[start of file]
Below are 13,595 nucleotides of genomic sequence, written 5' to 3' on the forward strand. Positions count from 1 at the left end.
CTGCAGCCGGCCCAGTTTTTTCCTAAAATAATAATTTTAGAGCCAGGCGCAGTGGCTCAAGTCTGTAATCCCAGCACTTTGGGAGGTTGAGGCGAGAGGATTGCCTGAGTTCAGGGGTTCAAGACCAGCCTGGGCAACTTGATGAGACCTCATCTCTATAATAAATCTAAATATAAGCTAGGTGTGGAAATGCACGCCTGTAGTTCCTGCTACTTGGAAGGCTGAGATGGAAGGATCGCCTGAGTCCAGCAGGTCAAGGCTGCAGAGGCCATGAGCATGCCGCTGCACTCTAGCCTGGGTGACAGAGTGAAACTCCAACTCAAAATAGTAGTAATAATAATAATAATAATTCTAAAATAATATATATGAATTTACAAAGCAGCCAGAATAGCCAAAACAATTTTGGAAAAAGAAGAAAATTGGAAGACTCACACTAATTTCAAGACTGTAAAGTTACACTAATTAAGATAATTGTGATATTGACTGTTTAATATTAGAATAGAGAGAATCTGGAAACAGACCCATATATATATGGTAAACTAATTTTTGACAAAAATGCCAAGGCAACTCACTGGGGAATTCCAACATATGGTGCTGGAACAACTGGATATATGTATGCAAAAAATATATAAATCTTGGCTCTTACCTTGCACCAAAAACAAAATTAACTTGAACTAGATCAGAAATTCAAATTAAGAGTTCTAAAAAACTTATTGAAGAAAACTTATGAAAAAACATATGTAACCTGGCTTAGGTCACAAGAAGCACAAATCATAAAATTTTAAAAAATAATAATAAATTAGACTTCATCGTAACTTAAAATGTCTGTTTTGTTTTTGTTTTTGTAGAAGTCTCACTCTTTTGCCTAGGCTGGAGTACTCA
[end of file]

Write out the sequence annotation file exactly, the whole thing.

Below are 13,595 nucleotides of genomic sequence, written 5' to 3' on the forward strand. Positions count from 1 at the left end.
CTGCAGCCGGCCCAGTTTTTTCCTAAAATAATAATTTTAGAGCCAGGCGCAGTGGCTCAAGTCTGTAATCCCAGCACTTTGGGAGGTTGAGGCGAGAGGATTGCCTGAGTTCAGGGGTTCAAGACCAGCCTGGGCAACTTGATGAGACCTCATCTCTATAATAAATCTAAATATAAGCTAGGTGTGGAAATGCACGCCTGTAGTTCCTGCTACTTGGAAGGCTGAGATGGAAGGATCGCCTGAGTCCAGCAGGTCAAGGCTGCAGAGGCCATGAGCATGCCGCTGCACTCTAGCCTGGGTGACAGAGTGAAACTCCAACTCAAAATAGTAGTAATAATAATAATAATAATTCTAAAATAATATATATGAATTTACAAAGCAGCCAGAATAGCCAAAACAATTTTGGAAAAAGAAGAAAATTGGAAGACTCACACTAATTTCAAGACTGTAAAGTTACACTAATTAAGATAATTGTGATATTGACTGTTTAATATTAGAATAGAGAGAATCTGGAAACAGACCCATATATATATGGTAAACTAATTTTTGACAAAAATGCCAAGGCAACTCACTGGGGAATTCCAACATATGGTGCTGGAACAACTGGATATATGTATGCAAAAAATATATAAATCTTGGCTCTTACCTTGCACCAAAAACAAAATTAACTTGAACTAGATCAGAAATTCAAATTAAGAGTTCTAAAAAACTTATTGAAGAAAACTTATGAAAAAACATATGTAACCTGGCTTAGGTCACAAGAAGCACAAATCATAAAATTTTAAAAAATAATAATAAATTAGACTTCATCGTAACTTAAAATGTCTGTTTTGTTTTTGTTTTTGTAGAAGTCTCACTCTTTTGCCTAGGCTGGAGTACTCA